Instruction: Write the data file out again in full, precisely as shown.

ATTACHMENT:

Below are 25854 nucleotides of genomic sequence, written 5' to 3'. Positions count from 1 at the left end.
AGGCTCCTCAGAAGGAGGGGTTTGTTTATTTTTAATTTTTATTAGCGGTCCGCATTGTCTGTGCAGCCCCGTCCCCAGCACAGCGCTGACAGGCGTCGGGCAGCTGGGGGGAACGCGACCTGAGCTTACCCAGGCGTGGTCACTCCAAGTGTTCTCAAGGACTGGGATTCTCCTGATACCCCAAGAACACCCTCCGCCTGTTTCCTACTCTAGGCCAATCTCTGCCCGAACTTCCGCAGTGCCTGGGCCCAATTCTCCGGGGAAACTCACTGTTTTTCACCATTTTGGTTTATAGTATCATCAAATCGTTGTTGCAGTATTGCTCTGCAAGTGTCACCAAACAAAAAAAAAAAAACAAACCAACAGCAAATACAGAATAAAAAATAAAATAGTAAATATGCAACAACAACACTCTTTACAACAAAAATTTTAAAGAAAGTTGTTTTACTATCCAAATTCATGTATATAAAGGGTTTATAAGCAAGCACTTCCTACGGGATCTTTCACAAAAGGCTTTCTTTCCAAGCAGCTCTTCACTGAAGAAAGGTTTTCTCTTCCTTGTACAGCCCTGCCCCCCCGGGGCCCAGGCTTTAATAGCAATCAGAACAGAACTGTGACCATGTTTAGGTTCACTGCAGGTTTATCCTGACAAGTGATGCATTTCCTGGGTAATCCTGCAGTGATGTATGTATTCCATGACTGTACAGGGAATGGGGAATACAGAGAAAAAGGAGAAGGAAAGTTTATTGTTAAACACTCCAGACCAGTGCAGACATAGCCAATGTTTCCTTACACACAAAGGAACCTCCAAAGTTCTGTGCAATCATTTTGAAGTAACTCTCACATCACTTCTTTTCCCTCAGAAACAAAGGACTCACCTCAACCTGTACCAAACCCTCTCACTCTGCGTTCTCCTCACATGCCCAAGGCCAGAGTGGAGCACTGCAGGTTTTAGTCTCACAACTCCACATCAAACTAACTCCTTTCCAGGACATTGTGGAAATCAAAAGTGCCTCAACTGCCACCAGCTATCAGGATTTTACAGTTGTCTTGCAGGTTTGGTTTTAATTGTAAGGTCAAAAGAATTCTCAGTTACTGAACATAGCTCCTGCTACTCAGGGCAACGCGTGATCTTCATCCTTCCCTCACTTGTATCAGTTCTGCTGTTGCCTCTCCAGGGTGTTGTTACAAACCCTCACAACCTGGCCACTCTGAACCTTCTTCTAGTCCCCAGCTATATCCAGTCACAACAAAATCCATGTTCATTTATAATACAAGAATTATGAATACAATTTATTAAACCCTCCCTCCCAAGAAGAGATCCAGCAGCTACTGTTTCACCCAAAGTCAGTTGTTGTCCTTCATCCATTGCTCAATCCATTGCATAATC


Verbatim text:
Below are 25854 nucleotides of genomic sequence, written 5' to 3'. Positions count from 1 at the left end.
AGGCTCCTCAGAAGGAGGGGTTTGTTTATTTTTAATTTTTATTAGCGGTCCGCATTGTCTGTGCAGCCCCGTCCCCAGCACAGCGCTGACAGGCGTCGGGCAGCTGGGGGGAACGCGACCTGAGCTTACCCAGGCGTGGTCACTCCAAGTGTTCTCAAGGACTGGGATTCTCCTGATACCCCAAGAACACCCTCCGCCTGTTTCCTACTCTAGGCCAATCTCTGCCCGAACTTCCGCAGTGCCTGGGCCCAATTCTCCGGGGAAACTCACTGTTTTTCACCATTTTGGTTTATAGTATCATCAAATCGTTGTTGCAGTATTGCTCTGCAAGTGTCACCAAACAAAAAAAAAAAAACAAACCAACAGCAAATACAGAATAAAAAATAAAATAGTAAATATGCAACAACAACACTCTTTACAACAAAAATTTTAAAGAAAGTTGTTTTACTATCCAAATTCATGTATATAAAGGGTTTATAAGCAAGCACTTCCTACGGGATCTTTCACAAAAGGCTTTCTTTCCAAGCAGCTCTTCACTGAAGAAAGGTTTTCTCTTCCTTGTACAGCCCTGCCCCCCCGGGGCCCAGGCTTTAATAGCAATCAGAACAGAACTGTGACCATGTTTAGGTTCACTGCAGGTTTATCCTGACAAGTGATGCATTTCCTGGGTAATCCTGCAGTGATGTATGTATTCCATGACTGTACAGGGAATGGGGAATACAGAGAAAAAGGAGAAGGAAAGTTTATTGTTAAACACTCCAGACCAGTGCAGACATAGCCAATGTTTCCTTACACACAAAGGAACCTCCAAAGTTCTGTGCAATCATTTTGAAGTAACTCTCACATCACTTCTTTTCCCTCAGAAACAAAGGACTCACCTCAACCTGTACCAAACCCTCTCACTCTGCGTTCTCCTCACATGCCCAAGGCCAGAGTGGAGCACTGCAGGTTTTAGTCTCACAACTCCACATCAAACTAACTCCTTTCCAGGACATTGTGGAAATCAAAAGTGCCTCAACTGCCACCAGCTATCAGGATTTTACAGTTGTCTTGCAGGTTTGGTTTTAATTGTAAGGTCAAAAGAATTCTCAGTTACTGAACATAGCTCCTGCTACTCAGGGCAACGCGTGATCTTCATCCTTCCCTCACTTGTATCAGTTCTGCTGTTGCCTCTCCAGGGTGTTGTTACAAACCCTCACAACCTGGCCACTCTGAACCTTCTTCTAGTCCCCAGCTATATCCAGTCACAACAAAATCCATGTTCATTTATAATACAAGAATTATGAATACAATTTATTAAACCCTCCCTCCCAAGAAGAGATCCAGCAGCTACTGTTTCACCCAAAGTCAGTTGTTGTCCTTCATCCATTGCTCAATCCATTGCATAATC